Dr. Ron’s Research Review – June 26, 2013

© 2013

This week’s research review focuses on magnesium-L-threonate.

L-Threonate is a metabolite of Vitamin C that is currently being investigated for some vitamin C-like properties as well as its ability to greatly enhance mineral uptake.

In human, dramatic increase (100%–300%) in blood Mg2+ via intravenous infusion of MgSO4 corresponds to elevation in cerebrospinal fluid Mg2+ only by 10%–19%. (McKee, Brewer et al. 2005)

An unpublished study compared the bioavailability of four commercially available Mg2+ compounds (magnesium-chloride, -citrate, -glycinate, and -gluconate) with magnesium-L-threonate and magnesium-gluconate. Both MgT and magnesium-gluconate in milk have higher bioavailability (evaluated by absorption, excretion, and retention rate of magnesium). (X.Z., F. Mao, Y. Shang, N.A., and G.L., unpublished data) (Slutsky, Abumaria et al. 2010)

Dr. Ron


An article by Kelly C. Heim, Ph.D. for Pure Encapsulations contains a chart comparing different forms of magnesium. (Heim 2012)


Figure 1. Evaluation of magnesium concentration in the cerebrospinal fluid following administration of different magnesium compounds.


Effects of elevation of brain magnesium on fear conditioning, fear extinction, and synaptic plasticity in the infralimbic prefrontal cortex and lateral amygdala

         (Abumaria, Yin et al. 2011) Download

Anxiety disorders, such as phobias and posttraumatic stress disorder, are among the most common mental disorders. Cognitive therapy helps in treating these disorders; however, many cases relapse or resist the therapy, which justifies the search for cognitive enhancers that might augment the efficacy of cognitive therapy. Studies suggest that enhancement of plasticity in certain brain regions such as the prefrontal cortex (PFC) and/or hippocampus might enhance the efficacy of cognitive therapy. We found that elevation of brain magnesium, by a novel magnesium compound [magnesium-l-threonate (MgT)], enhances synaptic plasticity in the hippocampus and learning and memory in rats. Here, we show that MgT treatment enhances retention of the extinction of fear memory, without enhancing, impairing, or erasing the original fear memory. We then explored the molecular basis of the effects of MgT treatment on fear memory and extinction. In intact animals, elevation of brain magnesium increased NMDA receptors (NMDARs) signaling, BDNF expression, density of presynaptic puncta, and synaptic plasticity in the PFC but, interestingly, not in the basolateral amygdala. In vitro, elevation of extracellular magnesium concentration increased synaptic NMDAR current and plasticity in the infralimbic PFC, but not in the lateral amygdala, suggesting a difference in their sensitivity to elevation of brain magnesium. The current study suggests that elevation of brain magnesium might be a novel approach for enhancing synaptic plasticity in a regional-specific manner leading to enhancing the efficacy of extinction without enhancing or impairing fear memory formation.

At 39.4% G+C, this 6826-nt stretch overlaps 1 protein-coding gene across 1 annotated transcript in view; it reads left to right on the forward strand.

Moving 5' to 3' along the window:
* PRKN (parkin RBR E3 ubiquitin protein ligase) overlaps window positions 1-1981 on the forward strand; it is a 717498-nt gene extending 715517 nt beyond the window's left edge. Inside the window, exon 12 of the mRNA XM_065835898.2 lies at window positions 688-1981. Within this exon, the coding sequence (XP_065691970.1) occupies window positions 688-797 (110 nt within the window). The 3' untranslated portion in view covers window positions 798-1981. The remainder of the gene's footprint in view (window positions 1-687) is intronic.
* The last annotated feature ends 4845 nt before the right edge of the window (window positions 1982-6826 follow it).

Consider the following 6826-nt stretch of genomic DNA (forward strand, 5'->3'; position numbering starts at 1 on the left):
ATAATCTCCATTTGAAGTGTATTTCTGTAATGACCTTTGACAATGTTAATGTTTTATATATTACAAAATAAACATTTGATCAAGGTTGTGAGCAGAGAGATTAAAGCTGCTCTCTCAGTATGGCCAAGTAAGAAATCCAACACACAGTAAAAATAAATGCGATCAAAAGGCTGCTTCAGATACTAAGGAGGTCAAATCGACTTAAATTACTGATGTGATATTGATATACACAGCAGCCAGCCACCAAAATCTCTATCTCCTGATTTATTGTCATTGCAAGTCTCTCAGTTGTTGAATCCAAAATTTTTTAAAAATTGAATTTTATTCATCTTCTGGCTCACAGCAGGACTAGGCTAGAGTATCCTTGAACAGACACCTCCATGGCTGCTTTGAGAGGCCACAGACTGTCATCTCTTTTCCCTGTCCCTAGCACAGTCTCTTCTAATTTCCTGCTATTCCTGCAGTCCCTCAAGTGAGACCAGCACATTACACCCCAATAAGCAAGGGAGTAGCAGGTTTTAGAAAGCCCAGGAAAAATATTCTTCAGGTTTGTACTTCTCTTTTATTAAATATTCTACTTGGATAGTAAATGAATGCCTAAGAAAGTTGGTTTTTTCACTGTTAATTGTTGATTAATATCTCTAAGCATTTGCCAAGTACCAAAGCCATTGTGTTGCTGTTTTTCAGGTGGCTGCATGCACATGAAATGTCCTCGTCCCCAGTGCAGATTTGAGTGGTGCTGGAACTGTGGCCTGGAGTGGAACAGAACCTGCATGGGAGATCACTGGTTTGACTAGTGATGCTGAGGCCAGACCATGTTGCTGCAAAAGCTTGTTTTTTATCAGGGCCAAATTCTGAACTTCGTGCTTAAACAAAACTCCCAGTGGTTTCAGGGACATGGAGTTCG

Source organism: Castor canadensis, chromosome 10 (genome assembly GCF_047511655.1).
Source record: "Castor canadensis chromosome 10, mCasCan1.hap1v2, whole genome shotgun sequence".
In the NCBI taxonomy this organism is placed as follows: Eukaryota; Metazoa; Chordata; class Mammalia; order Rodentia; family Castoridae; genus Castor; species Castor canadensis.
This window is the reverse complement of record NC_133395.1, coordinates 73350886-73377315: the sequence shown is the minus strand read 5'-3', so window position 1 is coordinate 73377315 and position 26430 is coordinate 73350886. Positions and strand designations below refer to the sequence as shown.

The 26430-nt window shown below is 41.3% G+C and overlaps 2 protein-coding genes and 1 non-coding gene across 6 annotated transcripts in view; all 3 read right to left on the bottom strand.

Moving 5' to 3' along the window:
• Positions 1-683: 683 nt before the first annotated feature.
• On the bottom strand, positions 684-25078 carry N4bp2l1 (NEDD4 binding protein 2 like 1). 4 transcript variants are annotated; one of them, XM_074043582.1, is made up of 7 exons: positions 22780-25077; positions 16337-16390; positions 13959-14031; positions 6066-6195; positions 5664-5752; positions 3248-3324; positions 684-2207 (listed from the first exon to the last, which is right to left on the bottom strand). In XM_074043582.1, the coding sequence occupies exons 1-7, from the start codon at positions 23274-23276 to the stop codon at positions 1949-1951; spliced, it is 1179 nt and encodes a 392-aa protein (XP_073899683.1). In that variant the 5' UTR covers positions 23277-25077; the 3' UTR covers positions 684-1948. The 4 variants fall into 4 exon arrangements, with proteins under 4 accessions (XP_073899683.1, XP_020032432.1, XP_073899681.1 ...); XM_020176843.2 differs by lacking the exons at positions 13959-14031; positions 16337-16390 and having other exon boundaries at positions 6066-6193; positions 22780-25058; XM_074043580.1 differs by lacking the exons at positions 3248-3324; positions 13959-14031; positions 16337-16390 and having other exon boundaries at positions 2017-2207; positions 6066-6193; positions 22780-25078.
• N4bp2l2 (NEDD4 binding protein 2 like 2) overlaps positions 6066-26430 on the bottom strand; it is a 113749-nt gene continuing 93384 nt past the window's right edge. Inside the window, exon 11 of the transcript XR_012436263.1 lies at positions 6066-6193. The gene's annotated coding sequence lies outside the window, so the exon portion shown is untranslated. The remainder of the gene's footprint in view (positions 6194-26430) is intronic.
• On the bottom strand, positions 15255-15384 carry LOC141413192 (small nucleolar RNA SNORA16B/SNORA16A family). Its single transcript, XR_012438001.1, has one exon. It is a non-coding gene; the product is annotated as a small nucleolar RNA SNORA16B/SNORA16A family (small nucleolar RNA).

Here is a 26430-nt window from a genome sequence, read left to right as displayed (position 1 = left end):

Enhancement of learning and memory by elevating brain magnesium

         (Slutsky, Abumaria et al. 2010) Download

Learning and memory are fundamental brain functions affected by dietary and environmental factors. Here, we show that increasing brain magnesium using a newly developed magnesium compound (magnesium-L-threonate, MgT) leads to the enhancement of learning abilities, working memory, and short- and long-term memory in rats. The pattern completion ability was also improved in aged rats. MgT-treated rats had higher density of synaptophysin-/synaptobrevin-positive puncta in DG and CA1 subregions of hippocampus that were correlated with memory improvement. Functionally, magnesium increased the number of functional presynaptic release sites, while it reduced their release probability. The resultant synaptic reconfiguration enabled selective enhancement of synaptic transmission for burst inputs. Coupled with concurrent upregulation of NR2B-containing NMDA receptors and its downstream signaling, synaptic plasticity induced by correlated inputs was enhanced. Our findings suggest that an increase in brain magnesium enhances both short-term synaptic facilitation and long-term potentiation and improves learning and memory functions.


Abumaria, N., B. Yin, et al. (2011). "Effects of elevation of brain magnesium on fear conditioning, fear extinction, and synaptic plasticity in the infralimbic prefrontal cortex and lateral amygdala." J Neurosci 31(42): 14871-81. [PMID: 22016520]

Heim, K. C. (2012). "Nourishing the brain with magnesium: A new approach to cognitive performance." from http://www.pureencapsulations.com/education-research/newscaps/newscap-05-15-12.

McKee, J. A., R. P. Brewer, et al. (2005). "Analysis of the brain bioavailability of peripherally administered magnesium sulfate: A study in humans with acute brain injury undergoing prolonged induced hypermagnesemia." Crit Care Med 33(3): 661-6. [PMID: 15753761]

Slutsky, I., N. Abumaria, et al. (2010). "Enhancement of learning and memory by elevating brain magnesium." Neuron 65(2): 165-77. [PMID: 20152124]